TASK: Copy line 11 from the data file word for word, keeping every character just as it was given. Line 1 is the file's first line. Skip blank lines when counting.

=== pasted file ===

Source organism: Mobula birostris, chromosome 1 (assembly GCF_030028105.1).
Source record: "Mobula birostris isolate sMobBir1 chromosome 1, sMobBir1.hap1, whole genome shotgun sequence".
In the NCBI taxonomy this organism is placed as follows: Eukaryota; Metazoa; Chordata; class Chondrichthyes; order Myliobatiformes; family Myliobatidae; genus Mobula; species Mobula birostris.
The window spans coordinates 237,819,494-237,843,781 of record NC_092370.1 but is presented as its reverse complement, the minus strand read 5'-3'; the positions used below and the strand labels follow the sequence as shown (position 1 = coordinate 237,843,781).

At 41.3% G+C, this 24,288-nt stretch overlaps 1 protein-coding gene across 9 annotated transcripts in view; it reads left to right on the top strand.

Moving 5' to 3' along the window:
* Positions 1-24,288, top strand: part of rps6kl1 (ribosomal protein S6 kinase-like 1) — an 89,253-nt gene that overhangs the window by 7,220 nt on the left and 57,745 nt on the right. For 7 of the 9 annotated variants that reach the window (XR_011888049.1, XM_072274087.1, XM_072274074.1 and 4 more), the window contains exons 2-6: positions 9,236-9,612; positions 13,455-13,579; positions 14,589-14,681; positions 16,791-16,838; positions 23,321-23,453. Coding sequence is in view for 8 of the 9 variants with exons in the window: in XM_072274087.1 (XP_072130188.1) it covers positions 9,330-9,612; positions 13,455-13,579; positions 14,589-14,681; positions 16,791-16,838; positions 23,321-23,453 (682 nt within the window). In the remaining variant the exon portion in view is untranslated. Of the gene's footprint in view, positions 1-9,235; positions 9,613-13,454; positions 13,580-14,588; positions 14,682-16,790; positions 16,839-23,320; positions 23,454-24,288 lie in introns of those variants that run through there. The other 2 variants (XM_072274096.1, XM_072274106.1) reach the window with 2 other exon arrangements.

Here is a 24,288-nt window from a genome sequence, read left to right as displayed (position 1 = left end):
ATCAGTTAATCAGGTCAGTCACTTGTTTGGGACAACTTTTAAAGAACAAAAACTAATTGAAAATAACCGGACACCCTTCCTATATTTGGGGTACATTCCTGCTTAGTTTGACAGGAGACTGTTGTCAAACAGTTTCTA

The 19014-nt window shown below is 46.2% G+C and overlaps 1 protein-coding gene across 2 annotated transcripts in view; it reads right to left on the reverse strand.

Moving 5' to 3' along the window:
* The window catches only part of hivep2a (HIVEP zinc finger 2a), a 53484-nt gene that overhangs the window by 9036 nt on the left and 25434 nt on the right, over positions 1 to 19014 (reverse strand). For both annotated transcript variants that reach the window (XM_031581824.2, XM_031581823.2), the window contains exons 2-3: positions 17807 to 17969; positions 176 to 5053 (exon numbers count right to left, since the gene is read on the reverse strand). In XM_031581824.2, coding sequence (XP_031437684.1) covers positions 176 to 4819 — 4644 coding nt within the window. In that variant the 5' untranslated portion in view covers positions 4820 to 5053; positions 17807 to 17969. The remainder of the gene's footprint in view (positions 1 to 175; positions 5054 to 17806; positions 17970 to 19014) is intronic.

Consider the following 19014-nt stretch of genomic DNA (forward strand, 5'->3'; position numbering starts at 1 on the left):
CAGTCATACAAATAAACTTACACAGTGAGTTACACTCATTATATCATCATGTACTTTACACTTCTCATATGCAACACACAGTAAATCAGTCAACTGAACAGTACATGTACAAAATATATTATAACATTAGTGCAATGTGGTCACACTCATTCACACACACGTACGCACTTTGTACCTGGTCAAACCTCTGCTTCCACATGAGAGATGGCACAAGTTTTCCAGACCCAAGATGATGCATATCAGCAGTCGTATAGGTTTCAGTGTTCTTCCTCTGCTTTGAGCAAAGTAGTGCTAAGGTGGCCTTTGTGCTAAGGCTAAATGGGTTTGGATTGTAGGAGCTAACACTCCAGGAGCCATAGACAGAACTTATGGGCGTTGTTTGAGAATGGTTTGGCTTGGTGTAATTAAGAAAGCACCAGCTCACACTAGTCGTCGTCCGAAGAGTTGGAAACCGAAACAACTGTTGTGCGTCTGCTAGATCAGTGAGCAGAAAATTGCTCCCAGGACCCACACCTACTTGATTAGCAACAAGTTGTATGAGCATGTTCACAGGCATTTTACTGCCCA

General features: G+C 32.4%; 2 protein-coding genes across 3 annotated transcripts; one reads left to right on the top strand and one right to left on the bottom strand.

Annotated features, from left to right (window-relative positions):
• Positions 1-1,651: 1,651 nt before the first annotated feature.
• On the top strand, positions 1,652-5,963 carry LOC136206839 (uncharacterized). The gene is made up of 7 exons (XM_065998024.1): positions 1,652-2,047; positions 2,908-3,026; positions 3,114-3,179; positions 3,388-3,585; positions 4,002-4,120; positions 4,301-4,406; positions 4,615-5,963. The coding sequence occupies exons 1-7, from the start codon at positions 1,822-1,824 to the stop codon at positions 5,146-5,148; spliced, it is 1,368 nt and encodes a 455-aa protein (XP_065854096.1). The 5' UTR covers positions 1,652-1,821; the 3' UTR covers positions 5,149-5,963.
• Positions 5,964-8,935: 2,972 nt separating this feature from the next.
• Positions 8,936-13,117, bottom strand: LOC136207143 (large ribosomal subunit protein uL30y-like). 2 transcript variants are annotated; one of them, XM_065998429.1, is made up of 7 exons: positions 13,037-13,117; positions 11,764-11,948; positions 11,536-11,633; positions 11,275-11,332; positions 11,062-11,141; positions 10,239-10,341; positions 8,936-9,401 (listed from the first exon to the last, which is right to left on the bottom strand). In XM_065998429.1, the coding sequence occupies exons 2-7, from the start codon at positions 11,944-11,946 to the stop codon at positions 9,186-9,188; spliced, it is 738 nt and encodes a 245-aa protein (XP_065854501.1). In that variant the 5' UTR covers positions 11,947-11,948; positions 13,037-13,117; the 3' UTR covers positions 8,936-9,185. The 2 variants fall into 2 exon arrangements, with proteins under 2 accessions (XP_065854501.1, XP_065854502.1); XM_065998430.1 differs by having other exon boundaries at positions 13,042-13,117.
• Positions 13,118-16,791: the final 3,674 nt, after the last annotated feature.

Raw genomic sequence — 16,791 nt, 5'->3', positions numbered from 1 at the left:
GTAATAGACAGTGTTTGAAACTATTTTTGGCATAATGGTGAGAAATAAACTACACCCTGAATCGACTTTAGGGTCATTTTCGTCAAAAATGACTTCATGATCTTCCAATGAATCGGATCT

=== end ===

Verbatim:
Moving 5' to 3' along the window: